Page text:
What I love about Dumbledore's back history is the complexity of his family drama and how it puts the issue of being a Carer and its relationship to public life at the moral center of the series. The way Dumbledore is haunted past death by his failure to provide care to his disabled sister, and how his family tied love and secrecy together--the legacy of "The Family Secret" that so many families with mentally ill or disabled or violent members live warped under the shadow of--hampers his work for the rest of his life--this is heartbreaking.
I love what she did with this--that Harry's death scene was more about Dumbledore's remorse and comforting and forgiving him his weaknesses, than it was about Harry getting direction in "the underworld"--the ancestors depending on the living, the parent depending on the grown child. I also think it was vital that this story of failed caregiving was a male story, since caregiving is the expected role of women rather than a respected role of humans. Again, I can forgive the male centeredness of the series for this, almost--it was important, and even revolutionary, to present the role of Carer as what makes a male person a good person.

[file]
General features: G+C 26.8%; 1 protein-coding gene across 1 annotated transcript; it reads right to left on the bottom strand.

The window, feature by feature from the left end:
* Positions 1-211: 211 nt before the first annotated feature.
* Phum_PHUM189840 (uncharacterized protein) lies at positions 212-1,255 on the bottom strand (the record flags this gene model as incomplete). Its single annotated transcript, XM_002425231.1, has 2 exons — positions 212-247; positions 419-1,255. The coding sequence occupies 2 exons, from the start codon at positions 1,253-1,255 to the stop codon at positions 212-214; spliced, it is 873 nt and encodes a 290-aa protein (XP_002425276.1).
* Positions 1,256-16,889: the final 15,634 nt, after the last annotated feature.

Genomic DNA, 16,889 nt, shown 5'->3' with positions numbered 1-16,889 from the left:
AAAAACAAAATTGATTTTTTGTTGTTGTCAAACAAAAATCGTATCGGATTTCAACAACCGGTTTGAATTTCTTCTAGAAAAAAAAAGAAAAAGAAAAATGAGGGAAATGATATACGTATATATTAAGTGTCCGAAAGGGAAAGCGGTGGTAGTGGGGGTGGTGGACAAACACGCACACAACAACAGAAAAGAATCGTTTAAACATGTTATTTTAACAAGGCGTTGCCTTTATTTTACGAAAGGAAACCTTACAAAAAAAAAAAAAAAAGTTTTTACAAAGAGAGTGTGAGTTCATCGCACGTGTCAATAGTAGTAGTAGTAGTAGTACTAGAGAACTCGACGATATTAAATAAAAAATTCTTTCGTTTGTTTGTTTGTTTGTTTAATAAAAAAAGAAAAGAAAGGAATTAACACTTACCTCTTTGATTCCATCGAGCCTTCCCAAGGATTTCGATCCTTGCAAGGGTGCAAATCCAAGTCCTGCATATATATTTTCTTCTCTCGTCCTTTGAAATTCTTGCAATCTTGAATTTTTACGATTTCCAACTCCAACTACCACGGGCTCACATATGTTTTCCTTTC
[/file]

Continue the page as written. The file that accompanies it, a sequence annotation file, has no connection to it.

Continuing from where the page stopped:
And it was very moving to have Aberforth judge Dumbledore on this, thinking his brother only had regrets like a Voldemort, not real remorse, and that he was only informed otherwise by Harry after his brother's death, highlighting the importance of listening to and transmitting stories in order to heal, and that this work is done cross-generationally.
The part of the book that lagged for me was the time the three spent alone in the wilderness--time you spend out in the Wilderness in an Adventure is Supposed to Be a Time of Real Growth through Revelations. It just wasn't enough for me. Yonmei put it best when she said here, "At one point Ron gets bored with the lack of narrative and walks out of the story . . ." I also feel that it was almost pointless to have Harry go through the period of being tempted by the search for the Deathly Hallows without it leading to some negative consequence--JKR doesn't allow him to make lasting mistakes, as Dumbledore was tried. Harry isn't really tried on this count. He doesn't yet have knowledge of Dumbledore's mistake here in order to learn from it and not make the same understandable mistake. This doesn't feel right to me.